# Golang - Splitting a string by a separator not prefixed by an escape string

I need to split a string by a separator but don't want to split if the separator is prefixed by the escape string.

For example:

"This works\\ but it\\ isn't pretty." with " " as the separator and "\\" as the escape string should produce the following: []string{"This", "works but", "it isn't", "pretty."}

I wrote the following code for it:

func SplitWithEscaping(s string, separator string, escapeString string) []string {
untreated := strings.Split(s, separator)
toReturn := make([]string, 0, len(untreated))
for i := 0; i < len(untreated); i++ {
next, ii := t(untreated, i, separator, escapeString)
i = ii - 1
toReturn = append(toReturn, strings.ReplaceAll(next, escapeString+separator, separator))
}
}

func t(stringSlice []string, i int, seperator, escapeString string) (string, int) {
if !strings.HasSuffix(stringSlice[i], escapeString) {
return stringSlice[i], i + 1
}
next, ii := t(stringSlice, i+1, seperator, escapeString)
return stringSlice[i] + seperator + next, ii
}


This is the playground link for my working code: https://play.golang.org/p/jfHFt9_vtE7

How can I make my code prettier but also more performant?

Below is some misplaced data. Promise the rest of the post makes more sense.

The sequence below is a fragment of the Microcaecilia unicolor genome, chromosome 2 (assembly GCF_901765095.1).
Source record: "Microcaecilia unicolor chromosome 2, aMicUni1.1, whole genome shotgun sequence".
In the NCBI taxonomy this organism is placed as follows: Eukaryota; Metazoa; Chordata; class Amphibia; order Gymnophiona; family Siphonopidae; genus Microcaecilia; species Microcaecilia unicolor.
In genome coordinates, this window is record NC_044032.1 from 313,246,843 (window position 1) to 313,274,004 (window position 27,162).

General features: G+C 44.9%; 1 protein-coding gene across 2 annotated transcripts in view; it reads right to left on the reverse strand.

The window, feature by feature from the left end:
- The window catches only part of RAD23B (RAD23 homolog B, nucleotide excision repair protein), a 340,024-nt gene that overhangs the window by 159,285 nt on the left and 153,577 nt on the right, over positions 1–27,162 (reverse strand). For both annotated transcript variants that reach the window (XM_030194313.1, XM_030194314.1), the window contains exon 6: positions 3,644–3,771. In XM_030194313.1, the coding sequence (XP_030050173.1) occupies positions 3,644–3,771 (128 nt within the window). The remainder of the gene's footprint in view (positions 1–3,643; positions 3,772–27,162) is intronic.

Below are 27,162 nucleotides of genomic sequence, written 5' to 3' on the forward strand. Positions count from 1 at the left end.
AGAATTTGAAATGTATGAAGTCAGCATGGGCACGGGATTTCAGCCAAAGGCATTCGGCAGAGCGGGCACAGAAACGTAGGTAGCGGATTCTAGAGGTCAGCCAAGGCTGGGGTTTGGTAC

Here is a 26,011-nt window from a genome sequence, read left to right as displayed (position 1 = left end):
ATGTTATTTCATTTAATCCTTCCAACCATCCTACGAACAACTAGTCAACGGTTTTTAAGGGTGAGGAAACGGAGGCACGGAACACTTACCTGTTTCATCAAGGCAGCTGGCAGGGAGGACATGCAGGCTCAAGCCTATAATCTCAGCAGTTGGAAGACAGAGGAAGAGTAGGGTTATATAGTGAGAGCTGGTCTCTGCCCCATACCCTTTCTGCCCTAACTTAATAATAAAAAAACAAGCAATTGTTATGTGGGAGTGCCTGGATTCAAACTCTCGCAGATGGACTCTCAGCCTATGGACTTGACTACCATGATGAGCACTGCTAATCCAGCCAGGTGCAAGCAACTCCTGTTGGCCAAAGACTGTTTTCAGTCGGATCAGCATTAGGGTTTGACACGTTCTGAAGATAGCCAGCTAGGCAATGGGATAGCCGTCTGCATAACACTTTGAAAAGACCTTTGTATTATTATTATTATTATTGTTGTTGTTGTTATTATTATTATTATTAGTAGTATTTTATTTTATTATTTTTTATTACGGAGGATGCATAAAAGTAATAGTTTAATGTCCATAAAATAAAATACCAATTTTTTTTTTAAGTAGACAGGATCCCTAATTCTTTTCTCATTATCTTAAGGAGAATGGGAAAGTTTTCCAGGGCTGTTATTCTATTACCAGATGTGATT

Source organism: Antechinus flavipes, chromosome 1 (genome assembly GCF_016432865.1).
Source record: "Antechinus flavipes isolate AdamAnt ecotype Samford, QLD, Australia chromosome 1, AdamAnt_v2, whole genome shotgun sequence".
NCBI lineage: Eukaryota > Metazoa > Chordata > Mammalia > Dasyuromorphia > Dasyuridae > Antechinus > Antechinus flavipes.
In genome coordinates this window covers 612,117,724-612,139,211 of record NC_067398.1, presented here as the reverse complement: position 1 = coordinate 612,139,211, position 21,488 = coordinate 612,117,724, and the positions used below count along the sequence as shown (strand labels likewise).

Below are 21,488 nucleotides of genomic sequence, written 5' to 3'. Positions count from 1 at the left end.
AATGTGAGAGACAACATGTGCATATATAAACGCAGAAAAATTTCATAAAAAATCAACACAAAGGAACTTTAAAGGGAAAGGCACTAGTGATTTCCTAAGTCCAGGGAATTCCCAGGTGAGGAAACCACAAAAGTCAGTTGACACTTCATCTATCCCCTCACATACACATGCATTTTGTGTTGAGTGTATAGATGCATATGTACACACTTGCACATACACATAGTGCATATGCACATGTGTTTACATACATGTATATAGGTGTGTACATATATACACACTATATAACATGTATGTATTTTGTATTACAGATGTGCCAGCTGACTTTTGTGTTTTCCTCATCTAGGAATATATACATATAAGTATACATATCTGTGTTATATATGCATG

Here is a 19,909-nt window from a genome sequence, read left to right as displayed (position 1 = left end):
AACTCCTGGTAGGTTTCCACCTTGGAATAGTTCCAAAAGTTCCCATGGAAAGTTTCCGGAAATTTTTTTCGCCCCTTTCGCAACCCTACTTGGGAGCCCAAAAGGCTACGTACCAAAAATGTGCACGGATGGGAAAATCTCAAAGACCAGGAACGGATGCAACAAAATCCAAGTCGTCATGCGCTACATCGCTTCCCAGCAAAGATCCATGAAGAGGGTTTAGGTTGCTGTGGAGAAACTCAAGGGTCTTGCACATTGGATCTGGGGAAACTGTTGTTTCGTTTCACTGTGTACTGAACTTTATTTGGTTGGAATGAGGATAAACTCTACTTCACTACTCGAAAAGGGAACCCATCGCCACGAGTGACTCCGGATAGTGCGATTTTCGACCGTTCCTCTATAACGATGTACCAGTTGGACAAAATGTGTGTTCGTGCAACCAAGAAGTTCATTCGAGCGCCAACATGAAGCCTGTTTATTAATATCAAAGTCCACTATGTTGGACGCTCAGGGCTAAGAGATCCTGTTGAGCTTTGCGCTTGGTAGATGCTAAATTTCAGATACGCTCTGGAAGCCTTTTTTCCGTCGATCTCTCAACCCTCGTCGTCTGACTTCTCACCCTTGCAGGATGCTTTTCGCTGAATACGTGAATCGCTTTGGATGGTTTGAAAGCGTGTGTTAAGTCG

• does your code work ? Apr 9 at 18:10
• yes, it does. Otherwise I would have posted it on stackoverflow. (No offence) Apr 9 at 18:14

One approach that's simple, but is a bit of a dirty trick: first replace sequences of escape+separator with a string that's never going to occur in your text (for example a NUL byte "\x00"), then do the split, then do the reverse replace on each token. For example (Go Playground link):

func SplitWithEscaping(s, separator, escape string) []string {
s = strings.ReplaceAll(s, escape+separator, "\x00")
tokens := strings.Split(s, separator)
for i, token := range tokens {
tokens[i] = strings.ReplaceAll(token, "\x00", separator)
}
}


Your approach of splitting and then re-joining if the last character was an escape works, but it's a bit tricky, and it does more work than necessary. You may also want to name the t function a bit more meaningfully.

An alternative approach would be more of a tokenizer, where you loop through all the bytes in the string, looking for escape and space. Here's the code for that, but note that I've made the separator and escape a single byte to simplify it -- I'm guessing they will be in most cases anyway (Go Playground link):

func SplitWithEscaping(s string, separator, escape byte) []string {
var token []byte
var tokens []string
for i := 0; i < len(s); i++ {
if s[i] == separator {
tokens = append(tokens, string(token))
token = token[:0]
} else if s[i] == escape && i+1 < len(s) {
i++
token = append(token, s[i])
} else {
token = append(token, s[i])
}
}
tokens = append(tokens, string(token))

The other approach that came to mind is regexes, but you have to be able to say "match space, but only if it's not preceded by this escape", which I think you can only do with lookbehind expressions like ?<, and Go's regexp package doesn't support those.